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    anyone know how they relate in terms of difficulty??
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    Depends vastly on the subject. Biology SL and Math Studies SL are probably somewhere between GCSE and AS. Maths SL (aka Math Methods) is somewhere between AS and A2. ... ...
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    imo as a very rough estimate yes
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    (Original post by tangsiuje)
    Depends vastly on the subject. Biology SL and Math Studies SL are probably somewhere between GCSE and AS. Maths SL (aka Math Methods) is somewhere between AS and A2. ... ...
    I don't think Biology SL is so low, most of my classmates did really well in GCSE Biology but struggle with IB Biology SL, how can that be possible? Well maybe people in my country just don't like Biology but it's weird isn't it? As for Math Studies I would say you are probably right, it's by far my easiest subject.
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    I was thinking in terms of Physics SL (i didnt realise it depended per subject)?
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    It really depends on what subject it is.

    A rule of thumb:

    An AS-level covers exactly half the syllabus, in a lot of depth.
    An IB SL covers the entire syllabus but in less depth.

    So it wouldn't really be wise to compare AS-levels to IB SL subjects as they are different in the way that the syllabi are made.

    However, it is very much subject dependant. I was told that French B SL was equivalent to French A2, and that English A1 SL is "more challenging" than an English A-level.

    Hope this helps
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    (Original post by naimslim89)
    ... and that English A1 SL is "more challenging" than an English A-level.
    Certainly a larger number of books, at least. On the other hand, we should be aware that also very "sciency" ib students which are not at all interested in literature have to do a language a1 sl and still get decent grades. Those who do English A-level have usually chosen to do it.

    I'm very hesitant to the grading of languages a1 in general. I think the horizontal moderation is quite poor, probably due to the intrinsic features of the subject as such, and especially for smaller languages; the examiners for a specific language will almost definitely carry a fair amount of cultural bias in terms of norms and standards of writing and literary criticism. For instance, it's certainly more difficult to obtain a high grade in English/French/Spanish than, say, Swedish A1 (as I did). I've read really, really crappy Swedish WL essays which got like 18/20.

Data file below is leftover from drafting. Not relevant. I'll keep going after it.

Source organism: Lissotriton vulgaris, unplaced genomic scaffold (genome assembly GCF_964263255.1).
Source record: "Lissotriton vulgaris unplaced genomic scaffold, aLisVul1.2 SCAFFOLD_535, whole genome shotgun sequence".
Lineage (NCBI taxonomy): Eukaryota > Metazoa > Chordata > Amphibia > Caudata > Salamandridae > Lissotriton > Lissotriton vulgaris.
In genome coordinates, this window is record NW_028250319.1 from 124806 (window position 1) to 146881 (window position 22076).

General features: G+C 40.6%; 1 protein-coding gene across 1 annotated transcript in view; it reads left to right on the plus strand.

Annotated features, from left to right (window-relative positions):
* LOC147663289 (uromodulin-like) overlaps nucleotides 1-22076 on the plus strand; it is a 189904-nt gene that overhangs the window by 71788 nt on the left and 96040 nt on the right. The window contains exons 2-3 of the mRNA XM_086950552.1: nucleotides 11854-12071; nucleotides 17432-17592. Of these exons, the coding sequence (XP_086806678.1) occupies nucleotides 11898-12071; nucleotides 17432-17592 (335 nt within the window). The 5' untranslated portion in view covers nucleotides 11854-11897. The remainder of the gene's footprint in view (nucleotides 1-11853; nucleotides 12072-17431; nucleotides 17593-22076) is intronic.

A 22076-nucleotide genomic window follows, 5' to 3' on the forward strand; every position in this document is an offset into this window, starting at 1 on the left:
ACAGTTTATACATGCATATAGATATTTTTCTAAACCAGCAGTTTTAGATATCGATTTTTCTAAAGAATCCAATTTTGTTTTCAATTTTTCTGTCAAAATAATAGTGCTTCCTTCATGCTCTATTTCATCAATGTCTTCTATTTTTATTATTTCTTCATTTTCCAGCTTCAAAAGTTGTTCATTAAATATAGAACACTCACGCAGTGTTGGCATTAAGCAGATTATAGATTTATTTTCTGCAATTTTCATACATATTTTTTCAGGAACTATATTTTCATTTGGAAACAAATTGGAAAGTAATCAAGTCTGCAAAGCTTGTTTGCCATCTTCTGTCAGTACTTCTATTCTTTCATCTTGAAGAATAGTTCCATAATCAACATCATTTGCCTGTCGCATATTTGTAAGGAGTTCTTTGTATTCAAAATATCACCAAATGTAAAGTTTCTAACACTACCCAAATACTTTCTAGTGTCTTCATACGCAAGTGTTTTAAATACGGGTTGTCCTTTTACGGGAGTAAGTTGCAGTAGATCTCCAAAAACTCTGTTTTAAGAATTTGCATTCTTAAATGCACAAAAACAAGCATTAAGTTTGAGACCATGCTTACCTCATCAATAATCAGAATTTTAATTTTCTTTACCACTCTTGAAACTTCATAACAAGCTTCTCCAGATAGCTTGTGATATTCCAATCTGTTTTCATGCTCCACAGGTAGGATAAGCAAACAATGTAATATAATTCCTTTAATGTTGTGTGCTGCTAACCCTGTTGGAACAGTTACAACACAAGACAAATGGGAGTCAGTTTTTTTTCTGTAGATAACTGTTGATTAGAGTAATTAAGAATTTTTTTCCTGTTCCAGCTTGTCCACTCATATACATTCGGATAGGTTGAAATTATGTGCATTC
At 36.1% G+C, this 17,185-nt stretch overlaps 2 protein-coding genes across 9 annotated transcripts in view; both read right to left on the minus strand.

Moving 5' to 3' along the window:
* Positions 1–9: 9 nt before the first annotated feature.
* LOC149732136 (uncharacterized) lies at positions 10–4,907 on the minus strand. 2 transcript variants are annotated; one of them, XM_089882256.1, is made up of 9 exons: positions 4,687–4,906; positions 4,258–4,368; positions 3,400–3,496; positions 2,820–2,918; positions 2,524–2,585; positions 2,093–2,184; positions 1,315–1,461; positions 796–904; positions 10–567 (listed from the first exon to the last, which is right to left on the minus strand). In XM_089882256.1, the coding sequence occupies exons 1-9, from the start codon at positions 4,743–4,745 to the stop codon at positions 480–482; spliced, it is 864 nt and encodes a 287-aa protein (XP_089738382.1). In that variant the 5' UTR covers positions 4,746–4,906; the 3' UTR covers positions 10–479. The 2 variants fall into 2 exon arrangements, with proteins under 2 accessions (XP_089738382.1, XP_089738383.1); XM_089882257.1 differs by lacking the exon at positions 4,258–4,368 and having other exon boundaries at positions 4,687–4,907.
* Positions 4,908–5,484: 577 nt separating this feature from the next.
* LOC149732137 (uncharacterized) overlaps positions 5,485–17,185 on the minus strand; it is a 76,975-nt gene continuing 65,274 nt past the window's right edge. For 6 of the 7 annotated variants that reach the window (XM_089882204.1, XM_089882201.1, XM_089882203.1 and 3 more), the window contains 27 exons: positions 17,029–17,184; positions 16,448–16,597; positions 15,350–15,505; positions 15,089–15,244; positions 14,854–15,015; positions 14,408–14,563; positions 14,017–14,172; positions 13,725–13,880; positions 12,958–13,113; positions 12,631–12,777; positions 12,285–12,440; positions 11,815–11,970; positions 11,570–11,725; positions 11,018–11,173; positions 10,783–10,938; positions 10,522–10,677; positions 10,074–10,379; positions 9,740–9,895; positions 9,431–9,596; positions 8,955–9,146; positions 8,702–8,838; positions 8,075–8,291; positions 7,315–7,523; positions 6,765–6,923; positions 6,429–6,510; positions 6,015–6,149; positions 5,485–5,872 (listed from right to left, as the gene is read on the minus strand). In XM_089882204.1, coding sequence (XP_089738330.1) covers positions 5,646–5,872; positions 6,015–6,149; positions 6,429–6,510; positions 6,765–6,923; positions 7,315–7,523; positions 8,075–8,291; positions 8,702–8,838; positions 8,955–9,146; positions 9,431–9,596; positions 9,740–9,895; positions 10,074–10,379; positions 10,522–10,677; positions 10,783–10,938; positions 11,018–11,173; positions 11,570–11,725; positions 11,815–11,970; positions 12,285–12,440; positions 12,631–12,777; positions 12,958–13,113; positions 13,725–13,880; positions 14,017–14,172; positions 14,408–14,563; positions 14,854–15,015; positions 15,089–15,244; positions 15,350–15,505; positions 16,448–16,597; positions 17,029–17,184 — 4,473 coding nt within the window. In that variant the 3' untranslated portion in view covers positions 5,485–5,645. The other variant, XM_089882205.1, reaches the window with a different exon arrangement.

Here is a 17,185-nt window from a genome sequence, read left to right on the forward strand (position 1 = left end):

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    (Original post by spy007)
    anyone know how they relate in terms of difficulty??
    nonononooooooooooo they really dont!!!
    Standard level is still a full 2 year course with all the core to learn and still some options,
    valued by all instituions as much more than AS!!! AS= first year of a standard level subj... i would say some standards get as hard as a full A-level class

    Its not a coincidence if the IB diploma is considered the most challenging high school program in the world
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    (Original post by nicolo)
    nonononooooooooooo they really dont!!!
    Standard level is still a full 2 year course with all the core to learn and still some options,
    valued by all instituions as much more than AS!!! AS= first year of a standard level subj... i would say some standards get as hard as a full A-level class

    Its not a coincidence if the IB diploma is considered the most challenging high school program in the world
    I think it all rather depends on which SL you are talking about. Math studies is fairly similiar to Higher GSCE with a few more challenging topics thrown in. Math methods does indeed go a little way beyond AS . It is a little more tricky to compare HL against A-level maths as A-level offers a choice of many modules, so for example if a student follows A-level Pure maths then the content goes way above the HL course, If however a combination is taken with applied subjects then this will not be the case.

    Im not sure who has told you that IB is the most challenging system, but I would seriously doubt your source. The EB is probally the most challenging system that I can think of off the top of my head, the Panhellenics are no push over either. Maybe my second choice would have to be Finlands system,
    extremely strong accross the board esp. maths. The korean system is also a rather sound and strong academic programme, etc..etc
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    sorry for my ignorance, but what are GSCE and AS?? some kind of national exam in England?
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    (Original post by ekwalker)
    sorry for my ignorance, but what are GSCE and AS?? some kind of national exam in England?
    A GCSE (General Certificate of Secondary Education) is an exam taken by mostly 16 year olds around England (analogous to the old O-level).

    A GCE AS-level (General Certificate of Education: Advanced Subsidiary) is the first year of a two year A-level course, taken by 17 year olds in England. In the second year, pupils take A2-level courses at the age of 18.
 
 
 

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